2009-02-10

Obama Learns his Lessons

Obama on Bipartisanship:
They were pleasantly surprised and complimentary about the tax cut that were presented in that framework. Those tax cuts are still in there. I mean, I suppose what I could have done is started off with no tax cuts, knowing that I was going to want some and then let them take credit for all of them. And maybe that’s the lesson I learned.
That's what we've been saying, but Obama is too damned sincere in his desire to change Washington. Making a deal with the Republicans for votes in exchange for 35-40% tax cuts would have been a better political tactic, but it also would have been closer to business-as-usual in Washington. Obama, to his credit, started out with something that "pleasantly surprised" the Republicans.



I think he'll continue in this vein, continuing to burnish his bipartisan cred with the public, and only thwack Republicans over the head when he's in a commanding enough position.  He's not good on the attack - he's good on the counter-attack.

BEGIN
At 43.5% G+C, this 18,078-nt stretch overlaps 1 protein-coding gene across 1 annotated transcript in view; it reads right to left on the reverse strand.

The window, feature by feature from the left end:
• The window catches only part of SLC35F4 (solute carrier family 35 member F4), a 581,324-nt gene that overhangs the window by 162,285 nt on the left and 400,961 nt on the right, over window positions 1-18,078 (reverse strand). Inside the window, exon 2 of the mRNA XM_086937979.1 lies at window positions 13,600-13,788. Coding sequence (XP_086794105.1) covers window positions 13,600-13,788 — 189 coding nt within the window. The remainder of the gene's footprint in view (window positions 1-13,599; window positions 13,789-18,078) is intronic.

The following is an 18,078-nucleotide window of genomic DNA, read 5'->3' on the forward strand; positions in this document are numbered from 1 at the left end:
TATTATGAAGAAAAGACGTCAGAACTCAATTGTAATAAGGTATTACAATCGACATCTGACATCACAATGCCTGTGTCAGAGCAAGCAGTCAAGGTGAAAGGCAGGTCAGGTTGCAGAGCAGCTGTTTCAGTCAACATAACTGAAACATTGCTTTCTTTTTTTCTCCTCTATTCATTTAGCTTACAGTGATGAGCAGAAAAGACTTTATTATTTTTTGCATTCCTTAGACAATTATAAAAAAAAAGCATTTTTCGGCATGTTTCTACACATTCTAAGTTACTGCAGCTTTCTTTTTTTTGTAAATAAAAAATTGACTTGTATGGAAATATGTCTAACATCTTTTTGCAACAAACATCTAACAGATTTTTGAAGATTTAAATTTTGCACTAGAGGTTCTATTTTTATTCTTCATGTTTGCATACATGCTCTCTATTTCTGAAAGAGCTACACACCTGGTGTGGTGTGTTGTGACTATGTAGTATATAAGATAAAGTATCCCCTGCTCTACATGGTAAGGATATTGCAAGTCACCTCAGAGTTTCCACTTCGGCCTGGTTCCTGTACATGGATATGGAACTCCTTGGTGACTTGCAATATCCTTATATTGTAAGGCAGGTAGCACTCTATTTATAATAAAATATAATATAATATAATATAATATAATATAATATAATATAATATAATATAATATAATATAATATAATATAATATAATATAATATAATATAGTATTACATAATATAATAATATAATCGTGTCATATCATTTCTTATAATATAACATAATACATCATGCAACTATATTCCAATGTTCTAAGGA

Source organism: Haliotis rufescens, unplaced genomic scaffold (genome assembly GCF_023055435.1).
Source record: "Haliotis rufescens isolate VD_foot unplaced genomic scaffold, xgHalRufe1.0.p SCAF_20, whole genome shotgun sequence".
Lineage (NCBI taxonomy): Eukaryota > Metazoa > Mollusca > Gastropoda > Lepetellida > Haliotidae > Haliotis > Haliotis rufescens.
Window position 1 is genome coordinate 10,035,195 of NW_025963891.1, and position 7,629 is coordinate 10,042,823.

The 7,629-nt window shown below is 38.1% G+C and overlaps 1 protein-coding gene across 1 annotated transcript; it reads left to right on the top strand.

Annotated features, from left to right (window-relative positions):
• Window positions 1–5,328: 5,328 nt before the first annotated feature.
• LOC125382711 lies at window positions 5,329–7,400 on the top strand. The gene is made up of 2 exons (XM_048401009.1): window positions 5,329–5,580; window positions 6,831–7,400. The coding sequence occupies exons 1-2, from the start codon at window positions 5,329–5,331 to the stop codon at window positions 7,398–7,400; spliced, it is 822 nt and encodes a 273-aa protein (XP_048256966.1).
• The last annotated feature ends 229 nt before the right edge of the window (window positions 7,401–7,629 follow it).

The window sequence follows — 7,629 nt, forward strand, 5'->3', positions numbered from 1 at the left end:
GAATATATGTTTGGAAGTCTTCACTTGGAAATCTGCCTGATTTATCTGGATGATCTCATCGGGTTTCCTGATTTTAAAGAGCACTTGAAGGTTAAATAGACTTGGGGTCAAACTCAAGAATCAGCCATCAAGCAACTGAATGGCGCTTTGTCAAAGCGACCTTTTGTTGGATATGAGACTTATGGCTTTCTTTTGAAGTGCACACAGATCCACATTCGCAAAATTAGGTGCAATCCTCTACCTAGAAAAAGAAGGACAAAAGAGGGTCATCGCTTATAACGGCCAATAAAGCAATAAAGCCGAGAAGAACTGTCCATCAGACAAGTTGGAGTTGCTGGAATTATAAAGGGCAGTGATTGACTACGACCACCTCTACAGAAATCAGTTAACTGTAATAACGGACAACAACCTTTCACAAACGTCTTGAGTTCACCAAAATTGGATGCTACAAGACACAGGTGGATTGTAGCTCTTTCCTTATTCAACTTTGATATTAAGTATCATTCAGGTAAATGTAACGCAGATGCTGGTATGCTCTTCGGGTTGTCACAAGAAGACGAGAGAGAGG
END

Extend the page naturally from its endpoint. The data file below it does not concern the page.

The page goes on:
2 comments:

Jim Ga said...

Fabricating an issue about Rush Limbaugh being the leader is soooo business-as-usual in Washington. Limbaugh never made the claim, its a total fabrication. Unfortunately the willing accomplises in the press ran with it and the republicans fell into the clever trap.

Kepler said...

We've never said that Limbaugh claimed the leadership. He claims leadership of the Conservative Movement, not the Republican Party. Rush simply inserted himself into the media discussion with the wanting Obama to fail stuff, and then proceeded to have 4 national Republicans prostrate themselves to him in apology for various slights. That's what lead to the observation that Limbaugh is the leader of the Republican Party. Or, at the very least, he is the one Republican figure who you cannot repudiate. Sounds like the leader to me.